The Toronto Star by Janet McLaughlin and Willem van Heiningen 7 April 2016
Imagine that your child cannot look you in the eye, wave hello, or tell you he loves you. He has difficulty sleeping and often wakes in the night crying, but can’t tell you why. When he is sick or in pain, he can’t describe what hurts. He gets upset at seemingly random changes in his environment, sometimes to the point of sobbing uncontrollably, but can’t express the reason. You love him beyond words, yet you feel helpless.
As his peers learn to talk, feed and dress themselves, your growing son remains unable to meet his most basic needs. When other kids ask him his name, he looks away. They accuse him of being rude or stupid. You know your child is intelligent, that he desires love, affection and friends. Yet he is trapped inside a brain that won’t let him make sense of his environment.
You are told that Intensive Behavioural Intervention (IBI) is the only proven therapy able to give your child hope of fulfilling his potential. IBI can help him learn to communicate, socialize, and relate to others. If he receives it, he has a better chance of succeeding in school and one day living an independent life. You are told IBI costs over $50,000 a year, and that the sooner it starts, the better chance it has of being effective. Your government funds this service, but you must wait your turn. In order to even get on the waiting list, you first need an autism diagnosis. As some doctors feel uncomfortable providing an early diagnosis, you pay over $2,000 to a specially trained psychologist to tell you what you already know, and secure your spot as soon as possible.
You wait patiently for nearly three years and are thrilled to finally be told you’re next in line. Your child is nearly five now, still in diapers, barely talking, but there is hope. You are so excited to see the difference this long awaited therapy can make in your child’s life, releasing his untapped potential.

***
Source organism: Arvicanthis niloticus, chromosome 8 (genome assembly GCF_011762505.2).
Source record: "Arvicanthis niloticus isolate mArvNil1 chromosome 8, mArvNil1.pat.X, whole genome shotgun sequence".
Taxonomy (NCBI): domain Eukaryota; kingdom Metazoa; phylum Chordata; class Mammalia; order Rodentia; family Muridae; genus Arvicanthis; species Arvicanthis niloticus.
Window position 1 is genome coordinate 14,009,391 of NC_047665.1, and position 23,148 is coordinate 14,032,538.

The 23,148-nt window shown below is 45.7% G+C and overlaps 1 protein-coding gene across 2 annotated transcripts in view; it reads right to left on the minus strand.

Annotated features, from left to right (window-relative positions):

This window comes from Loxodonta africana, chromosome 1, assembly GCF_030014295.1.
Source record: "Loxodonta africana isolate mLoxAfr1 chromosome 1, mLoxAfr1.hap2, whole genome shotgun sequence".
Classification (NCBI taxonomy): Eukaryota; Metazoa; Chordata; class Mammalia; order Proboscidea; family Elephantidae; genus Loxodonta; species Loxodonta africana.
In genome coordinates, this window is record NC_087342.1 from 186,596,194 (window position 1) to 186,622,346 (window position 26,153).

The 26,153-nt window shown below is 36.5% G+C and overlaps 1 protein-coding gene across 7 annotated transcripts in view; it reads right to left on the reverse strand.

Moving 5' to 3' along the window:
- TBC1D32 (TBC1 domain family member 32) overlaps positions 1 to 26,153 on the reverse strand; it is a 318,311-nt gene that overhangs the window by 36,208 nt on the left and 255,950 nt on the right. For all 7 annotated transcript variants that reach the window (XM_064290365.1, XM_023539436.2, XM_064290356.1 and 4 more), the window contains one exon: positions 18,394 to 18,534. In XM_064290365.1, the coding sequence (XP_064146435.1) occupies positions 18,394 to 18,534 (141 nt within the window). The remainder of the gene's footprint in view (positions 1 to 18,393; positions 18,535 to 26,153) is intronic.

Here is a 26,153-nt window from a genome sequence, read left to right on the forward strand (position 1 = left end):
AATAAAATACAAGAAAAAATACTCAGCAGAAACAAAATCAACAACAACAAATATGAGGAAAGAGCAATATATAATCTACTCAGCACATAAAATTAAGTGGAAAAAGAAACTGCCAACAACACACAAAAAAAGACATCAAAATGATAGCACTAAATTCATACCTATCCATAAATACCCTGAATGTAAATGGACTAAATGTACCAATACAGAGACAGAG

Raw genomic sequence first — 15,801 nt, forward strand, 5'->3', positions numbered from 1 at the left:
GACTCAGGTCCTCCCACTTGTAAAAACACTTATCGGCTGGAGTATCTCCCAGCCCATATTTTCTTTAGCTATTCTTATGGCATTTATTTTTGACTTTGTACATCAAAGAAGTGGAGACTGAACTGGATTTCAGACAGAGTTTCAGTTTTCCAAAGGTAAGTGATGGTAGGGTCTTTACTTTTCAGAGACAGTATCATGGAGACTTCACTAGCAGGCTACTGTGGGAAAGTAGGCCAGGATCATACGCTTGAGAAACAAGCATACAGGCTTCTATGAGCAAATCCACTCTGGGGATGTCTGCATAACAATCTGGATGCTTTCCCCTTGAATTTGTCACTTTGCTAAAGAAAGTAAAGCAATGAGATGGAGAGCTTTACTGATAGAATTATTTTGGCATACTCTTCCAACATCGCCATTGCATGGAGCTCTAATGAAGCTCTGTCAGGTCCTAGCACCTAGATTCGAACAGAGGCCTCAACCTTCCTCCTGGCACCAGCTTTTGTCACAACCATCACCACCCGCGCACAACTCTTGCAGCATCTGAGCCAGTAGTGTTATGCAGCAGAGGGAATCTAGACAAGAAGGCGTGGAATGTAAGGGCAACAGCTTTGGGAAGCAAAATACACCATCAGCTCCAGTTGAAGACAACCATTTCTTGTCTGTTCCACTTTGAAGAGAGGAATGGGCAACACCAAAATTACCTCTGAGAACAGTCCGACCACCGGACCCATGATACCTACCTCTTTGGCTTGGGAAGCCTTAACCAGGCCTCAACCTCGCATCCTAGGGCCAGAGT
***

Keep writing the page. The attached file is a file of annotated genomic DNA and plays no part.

Then, you wake up one morning to headlines that the government has made ambitious new investments in autism therapy to benefit all children with autism throughout the province, except those unlucky enough to have already waited years in line for their turn. How can this possibly be true?
Yet it is. This is our family’s story, and that of thousands of other Ontario families like ours who have children with autism. We’ve been devastated by the Ontario government’s announcement last week that it would be cutting off IBI services for children five and older because the therapy we’ve waited for is apparently more effective for younger children. Shockingly, the government is touting its plan to reduce IBI wait times for younger kids by kicking older ones off the list.
We are happy for the autistic children of the future, pleased they will receive faster and earlier the funding our government failed to provide to us. But making these changes at the expense of an entire cohort of autistic children, denying them the support they need to receive the most widely accepted intervention available, is unconscionable. Many studies indicate that IBI remains most effective until at least the age of six and is still quite beneficial after that. Our children must not be punished, their futures compromised, for the government’s failure to fund their interventions earlier.
If the government must impose an age limit for IBI, it should be gradually transitioned in for future cohorts, giving all children who have been waiting the chance to receive their therapy without any further delay.
Given the length of wait for diagnosis and treatment, this is only fair. Otherwise, we are denying this group of children their best shot at a bright future simply because their birthday fell in the wrong year.
Janet McLaughlin is an Assistant Professor of Health Studies at Wilfrid Laurier University in Brantford, Ontario and Willem van Heiningen is a Family Physician in Wellesley, Ontario. They have a son with autism.